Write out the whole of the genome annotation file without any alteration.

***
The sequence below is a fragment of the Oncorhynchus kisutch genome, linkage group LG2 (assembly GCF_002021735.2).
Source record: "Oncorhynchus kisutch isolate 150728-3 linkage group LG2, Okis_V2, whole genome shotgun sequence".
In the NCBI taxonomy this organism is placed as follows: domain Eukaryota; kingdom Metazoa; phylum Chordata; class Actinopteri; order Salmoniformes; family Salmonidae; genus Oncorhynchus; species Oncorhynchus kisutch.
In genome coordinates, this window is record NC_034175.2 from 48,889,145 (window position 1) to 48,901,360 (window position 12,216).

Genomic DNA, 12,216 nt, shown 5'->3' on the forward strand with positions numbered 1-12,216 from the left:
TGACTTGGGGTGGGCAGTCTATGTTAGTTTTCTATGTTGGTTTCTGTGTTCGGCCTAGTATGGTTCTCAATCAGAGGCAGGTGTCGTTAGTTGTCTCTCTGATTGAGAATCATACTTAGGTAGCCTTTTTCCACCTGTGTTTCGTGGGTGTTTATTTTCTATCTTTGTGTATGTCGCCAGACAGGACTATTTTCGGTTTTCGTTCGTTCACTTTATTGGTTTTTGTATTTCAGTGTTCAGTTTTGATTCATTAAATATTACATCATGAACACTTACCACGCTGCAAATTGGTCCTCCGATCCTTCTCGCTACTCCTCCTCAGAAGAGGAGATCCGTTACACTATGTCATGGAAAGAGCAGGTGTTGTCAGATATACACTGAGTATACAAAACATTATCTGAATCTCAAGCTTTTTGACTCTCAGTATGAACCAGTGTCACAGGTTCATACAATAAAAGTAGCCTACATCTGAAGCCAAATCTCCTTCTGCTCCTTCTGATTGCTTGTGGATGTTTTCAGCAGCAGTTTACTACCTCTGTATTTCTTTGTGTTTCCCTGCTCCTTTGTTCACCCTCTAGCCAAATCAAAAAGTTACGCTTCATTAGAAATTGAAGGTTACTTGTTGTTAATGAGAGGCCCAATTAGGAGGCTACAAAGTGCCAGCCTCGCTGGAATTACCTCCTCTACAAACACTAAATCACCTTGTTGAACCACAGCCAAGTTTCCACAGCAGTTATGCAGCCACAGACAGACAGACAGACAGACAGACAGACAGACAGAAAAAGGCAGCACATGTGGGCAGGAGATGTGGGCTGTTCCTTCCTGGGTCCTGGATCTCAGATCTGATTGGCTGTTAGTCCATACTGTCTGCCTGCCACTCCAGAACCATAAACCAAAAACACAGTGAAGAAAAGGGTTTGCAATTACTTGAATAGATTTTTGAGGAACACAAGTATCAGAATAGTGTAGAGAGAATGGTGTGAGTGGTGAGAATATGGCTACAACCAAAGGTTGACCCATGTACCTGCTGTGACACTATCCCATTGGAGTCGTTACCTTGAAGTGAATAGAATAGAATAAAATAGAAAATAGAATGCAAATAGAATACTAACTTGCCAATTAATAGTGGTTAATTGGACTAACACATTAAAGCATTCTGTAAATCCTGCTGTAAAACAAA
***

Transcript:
The sequence below is a fragment of the Oncorhynchus kisutch genome, linkage group LG2 (assembly GCF_002021735.2).
Source record: "Oncorhynchus kisutch isolate 150728-3 linkage group LG2, Okis_V2, whole genome shotgun sequence".
In the NCBI taxonomy this organism is placed as follows: domain Eukaryota; kingdom Metazoa; phylum Chordata; class Actinopteri; order Salmoniformes; family Salmonidae; genus Oncorhynchus; species Oncorhynchus kisutch.
In genome coordinates, this window is record NC_034175.2 from 48,889,145 (window position 1) to 48,901,360 (window position 12,216).

Genomic DNA, 12,216 nt, shown 5'->3' on the forward strand with positions numbered 1-12,216 from the left:
TGACTTGGGGTGGGCAGTCTATGTTAGTTTTCTATGTTGGTTTCTGTGTTCGGCCTAGTATGGTTCTCAATCAGAGGCAGGTGTCGTTAGTTGTCTCTCTGATTGAGAATCATACTTAGGTAGCCTTTTTCCACCTGTGTTTCGTGGGTGTTTATTTTCTATCTTTGTGTATGTCGCCAGACAGGACTATTTTCGGTTTTCGTTCGTTCACTTTATTGGTTTTTGTATTTCAGTGTTCAGTTTTGATTCATTAAATATTACATCATGAACACTTACCACGCTGCAAATTGGTCCTCCGATCCTTCTCGCTACTCCTCCTCAGAAGAGGAGATCCGTTACACTATGTCATGGAAAGAGCAGGTGTTGTCAGATATACACTGAGTATACAAAACATTATCTGAATCTCAAGCTTTTTGACTCTCAGTATGAACCAGTGTCACAGGTTCATACAATAAAAGTAGCCTACATCTGAAGCCAAATCTCCTTCTGCTCCTTCTGATTGCTTGTGGATGTTTTCAGCAGCAGTTTACTACCTCTGTATTTCTTTGTGTTTCCCTGCTCCTTTGTTCACCCTCTAGCCAAATCAAAAAGTTACGCTTCATTAGAAATTGAAGGTTACTTGTTGTTAATGAGAGGCCCAATTAGGAGGCTACAAAGTGCCAGCCTCGCTGGAATTACCTCCTCTACAAACACTAAATCACCTTGTTGAACCACAGCCAAGTTTCCACAGCAGTTATGCAGCCACAGACAGACAGACAGACAGACAGACAGACAGACAGAAAAAGGCAGCACATGTGGGCAGGAGATGTGGGCTGTTCCTTCCTGGGTCCTGGATCTCAGATCTGATTGGCTGTTAGTCCATACTGTCTGCCTGCCACTCCAGAACCATAAACCAAAAACACAGTGAAGAAAAGGGTTTGCAATTACTTGAATAGATTTTTGAGGAACACAAGTATCAGAATAGTGTAGAGAGAATGGTGTGAGTGGTGAGAATATGGCTACAACCAAAGGTTGACCCATGTACCTGCTGTGACACTATCCCATTGGAGTCGTTACCTTGAAGTGAATAGAATAGAATAAAATAGAAAATAGAATGCAAATAGAATACTAACTTGCCAATTAATAGTGGTTAATTGGACTAACACATTAAAGCATTCTGTAAATCCTGCTGTAAAACAAA